What’s the meaning behind Alpha Noir and Omega White? Other than beginning/end and black/white or evil/good.Fernando Ribeiro: If we chose to ignore the detail who runs mankind and the world since the dawn of knowledge and conscience, birth and death, solar/lunar, dare to know/ignorance is bliss, the best thing I have to offer is that Alpha Noir is someone screaming at your face while Omega retreats into being the voice inside your head or the unsuspecting murmur in your lips. The stand for both albums is quite different and maybe I probably have watched Spartacus: Blood and Sand too many times, but I grew fond of seeing Alpha as the arena and Omega as the healing room. Somewhat the albums split in two and if even both have an intention of proximity, one goes the way of interiority, while the other, if all works, will incite you to be yourself, to love yourself as you are, to be fine without the annoying prospect of salvation. Alpha Noir is for me like a code, people would say to each other, in secret first, then out loud, as they are tired of the ways of the old world, now that they know how to put a face to the evil and fear around them. Alpha is one album that roots in what is around us today. And for a Portuguese what is around today is the fact that the already few people who knew anything at all about our country will now see us as a specie of beggars, of people who can’t handle their bills, all because a yuppie in New York woke up in the wrong side of bed and labeled us a junk, disregarding years of history and culture. Thus, people will get fired and broke being that the biggest, deepest cut is the one that makes them start to losing self-esteem and the love for their country. Even if it’s based on poetry, metaphor, after all Alpha Noir it’s a record, but not a pamphlet, it’s the only way we know how to reach the world and, hopefully, in the process agitate some minds, like ours were agitated by other bands before. All this while listening to the music, of course, that’s how ambitious we are. In Omega we deposit the broken hearts, the tribute to the dead and greatly missed friends, the erotic dreams we couldn’t fulfill, that kind of things you go through on your late thirties, with the forties like Damocles sword hanging on the back of your neck.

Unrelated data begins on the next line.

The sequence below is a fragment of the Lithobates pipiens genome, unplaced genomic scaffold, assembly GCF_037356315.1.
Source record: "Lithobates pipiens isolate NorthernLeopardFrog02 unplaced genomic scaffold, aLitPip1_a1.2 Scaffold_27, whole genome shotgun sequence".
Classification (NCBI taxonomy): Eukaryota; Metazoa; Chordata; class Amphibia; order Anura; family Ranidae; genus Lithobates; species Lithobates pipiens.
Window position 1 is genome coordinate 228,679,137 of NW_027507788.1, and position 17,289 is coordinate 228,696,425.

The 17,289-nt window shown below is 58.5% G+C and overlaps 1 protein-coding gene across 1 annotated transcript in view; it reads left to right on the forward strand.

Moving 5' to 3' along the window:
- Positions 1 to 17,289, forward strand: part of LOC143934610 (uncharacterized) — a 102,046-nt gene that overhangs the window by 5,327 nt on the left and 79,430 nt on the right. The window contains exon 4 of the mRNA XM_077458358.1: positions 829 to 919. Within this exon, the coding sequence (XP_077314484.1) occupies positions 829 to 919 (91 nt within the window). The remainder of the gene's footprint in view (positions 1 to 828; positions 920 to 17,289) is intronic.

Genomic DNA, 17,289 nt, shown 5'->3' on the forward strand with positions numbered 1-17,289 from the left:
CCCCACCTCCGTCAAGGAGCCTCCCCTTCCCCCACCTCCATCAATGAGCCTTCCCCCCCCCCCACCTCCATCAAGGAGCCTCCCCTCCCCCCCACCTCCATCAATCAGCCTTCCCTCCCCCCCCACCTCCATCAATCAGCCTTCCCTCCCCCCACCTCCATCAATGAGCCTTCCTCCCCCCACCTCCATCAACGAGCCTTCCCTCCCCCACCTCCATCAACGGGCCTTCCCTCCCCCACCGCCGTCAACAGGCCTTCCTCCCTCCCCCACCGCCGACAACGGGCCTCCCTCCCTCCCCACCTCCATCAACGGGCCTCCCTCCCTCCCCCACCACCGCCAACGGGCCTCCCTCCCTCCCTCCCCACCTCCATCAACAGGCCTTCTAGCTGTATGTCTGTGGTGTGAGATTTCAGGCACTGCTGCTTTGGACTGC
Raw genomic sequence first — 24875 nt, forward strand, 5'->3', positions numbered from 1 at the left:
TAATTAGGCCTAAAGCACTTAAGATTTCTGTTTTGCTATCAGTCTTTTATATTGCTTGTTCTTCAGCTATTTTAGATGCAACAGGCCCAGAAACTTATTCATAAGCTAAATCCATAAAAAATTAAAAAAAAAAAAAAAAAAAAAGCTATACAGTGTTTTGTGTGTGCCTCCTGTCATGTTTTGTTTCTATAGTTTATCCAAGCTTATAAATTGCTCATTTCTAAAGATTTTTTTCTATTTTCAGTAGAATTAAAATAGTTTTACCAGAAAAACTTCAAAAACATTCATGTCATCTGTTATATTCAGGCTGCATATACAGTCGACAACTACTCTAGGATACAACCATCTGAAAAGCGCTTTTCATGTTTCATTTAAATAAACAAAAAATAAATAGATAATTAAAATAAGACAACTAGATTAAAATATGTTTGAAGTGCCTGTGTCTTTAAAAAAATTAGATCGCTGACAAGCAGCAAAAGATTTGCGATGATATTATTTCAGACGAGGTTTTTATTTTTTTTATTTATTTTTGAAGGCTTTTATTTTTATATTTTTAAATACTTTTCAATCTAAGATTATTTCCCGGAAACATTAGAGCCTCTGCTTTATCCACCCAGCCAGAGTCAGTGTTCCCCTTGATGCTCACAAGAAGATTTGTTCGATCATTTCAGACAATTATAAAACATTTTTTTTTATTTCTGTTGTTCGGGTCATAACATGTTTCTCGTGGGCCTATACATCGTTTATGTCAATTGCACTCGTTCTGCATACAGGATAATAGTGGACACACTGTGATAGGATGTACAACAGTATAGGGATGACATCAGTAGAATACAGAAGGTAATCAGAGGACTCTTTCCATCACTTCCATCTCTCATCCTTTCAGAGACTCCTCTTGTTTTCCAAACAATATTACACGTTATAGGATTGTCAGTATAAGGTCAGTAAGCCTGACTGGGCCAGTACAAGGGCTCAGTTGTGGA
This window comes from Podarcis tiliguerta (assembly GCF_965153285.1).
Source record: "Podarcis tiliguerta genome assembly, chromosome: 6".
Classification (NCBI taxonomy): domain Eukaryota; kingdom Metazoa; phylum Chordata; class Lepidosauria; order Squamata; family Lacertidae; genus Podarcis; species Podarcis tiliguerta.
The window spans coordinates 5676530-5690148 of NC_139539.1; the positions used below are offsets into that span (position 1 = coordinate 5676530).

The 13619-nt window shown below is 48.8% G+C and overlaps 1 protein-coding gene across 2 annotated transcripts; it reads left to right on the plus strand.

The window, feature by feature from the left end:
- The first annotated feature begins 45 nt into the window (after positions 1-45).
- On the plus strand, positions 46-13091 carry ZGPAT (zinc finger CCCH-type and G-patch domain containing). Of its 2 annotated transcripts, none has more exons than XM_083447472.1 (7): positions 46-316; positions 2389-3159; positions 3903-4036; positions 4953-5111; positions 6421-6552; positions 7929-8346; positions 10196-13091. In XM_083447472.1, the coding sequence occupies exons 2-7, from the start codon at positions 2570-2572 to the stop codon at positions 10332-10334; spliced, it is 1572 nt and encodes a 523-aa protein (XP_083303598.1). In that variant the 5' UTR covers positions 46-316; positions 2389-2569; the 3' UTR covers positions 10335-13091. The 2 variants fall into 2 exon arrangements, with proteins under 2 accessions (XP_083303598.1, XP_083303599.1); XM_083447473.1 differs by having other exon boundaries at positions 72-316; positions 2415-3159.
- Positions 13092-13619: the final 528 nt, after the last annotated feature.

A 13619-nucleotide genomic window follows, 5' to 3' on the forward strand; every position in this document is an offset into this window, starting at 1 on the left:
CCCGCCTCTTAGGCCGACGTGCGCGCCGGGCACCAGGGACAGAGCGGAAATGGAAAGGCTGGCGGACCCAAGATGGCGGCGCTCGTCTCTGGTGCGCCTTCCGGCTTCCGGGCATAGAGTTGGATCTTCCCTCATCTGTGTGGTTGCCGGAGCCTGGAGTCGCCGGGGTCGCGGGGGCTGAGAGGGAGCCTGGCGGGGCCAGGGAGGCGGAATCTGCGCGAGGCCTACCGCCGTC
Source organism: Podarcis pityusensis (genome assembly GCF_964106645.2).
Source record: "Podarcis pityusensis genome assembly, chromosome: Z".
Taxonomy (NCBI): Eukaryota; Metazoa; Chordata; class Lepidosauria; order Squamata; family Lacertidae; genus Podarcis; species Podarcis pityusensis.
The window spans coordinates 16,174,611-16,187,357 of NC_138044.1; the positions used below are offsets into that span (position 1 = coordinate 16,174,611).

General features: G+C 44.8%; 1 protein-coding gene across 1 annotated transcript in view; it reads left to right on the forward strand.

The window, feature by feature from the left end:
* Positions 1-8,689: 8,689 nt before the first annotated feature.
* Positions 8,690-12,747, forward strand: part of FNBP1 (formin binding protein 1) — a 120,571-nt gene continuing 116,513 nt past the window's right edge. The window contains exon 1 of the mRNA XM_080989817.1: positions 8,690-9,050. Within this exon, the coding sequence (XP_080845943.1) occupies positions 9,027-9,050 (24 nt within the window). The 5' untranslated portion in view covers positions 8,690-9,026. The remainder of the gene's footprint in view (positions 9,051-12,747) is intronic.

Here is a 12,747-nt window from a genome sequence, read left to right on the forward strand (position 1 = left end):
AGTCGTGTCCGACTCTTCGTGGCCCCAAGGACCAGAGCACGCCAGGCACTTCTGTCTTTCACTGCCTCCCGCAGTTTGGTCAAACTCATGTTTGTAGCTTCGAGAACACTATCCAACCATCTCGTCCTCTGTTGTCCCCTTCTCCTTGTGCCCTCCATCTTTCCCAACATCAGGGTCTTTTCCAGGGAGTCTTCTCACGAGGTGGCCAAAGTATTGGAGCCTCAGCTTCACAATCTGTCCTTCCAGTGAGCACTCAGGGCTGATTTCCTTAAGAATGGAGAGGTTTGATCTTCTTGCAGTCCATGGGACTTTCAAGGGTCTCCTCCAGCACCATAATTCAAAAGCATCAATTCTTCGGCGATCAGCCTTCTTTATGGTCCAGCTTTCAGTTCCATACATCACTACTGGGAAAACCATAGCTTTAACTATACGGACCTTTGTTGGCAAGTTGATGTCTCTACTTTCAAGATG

Why separate the more aggressive/darker songs from the more gothic/rock-oriented songs? I think that was always Moonspell’s forte, mixing black metal and gothic rock. Fernando Ribeiro: For the challenge, really. We needed, for ourselves mostly, to split Moonspell in two and to stop facing the problem we have with being sometimes too all over the place musically. We have this dilemma since Wolfheart, where you come to terms with songs like “Alma Mater”, but then also “An Erotic Alchemy”. We wanted first to take more time, and so we did. Almost four years. We wanted to do a lot of songs. We did. We wanted to head more into something that showed a solid sense of togetherness. Therefore, we set ourselves to do one Alpha album, the arena one, where the tone will be solely electric. Believe it or not, that gave us two essential things for this album: first, freedom to work really hard on a metal basis and not to face the dilemma of the atmospheric B part; the second, it made us hungry for a style like Omega White, more melodic, gothic, catchier. It’s perhaps strange to admit musicians are moody people, but in the end of day I can gold the pill, but it’s exactly on our restlessness that our strengths and weaknesses as a band dispute their ground. We wanted something fresh, that could please both hungers, we wanted the enthusiasm of Memorial, Night Eternal, Under Satanae, but we craved for Irreligious’s gothic rock atmosphere, for the Type O and Sisters of Mercy in us and we went as far as doing two albums. That’s our commitment with ourselves this time, something more personal, which will extend to all the sensibilities that are a part of the process. If two albums are needed to please our hunger, so let it be.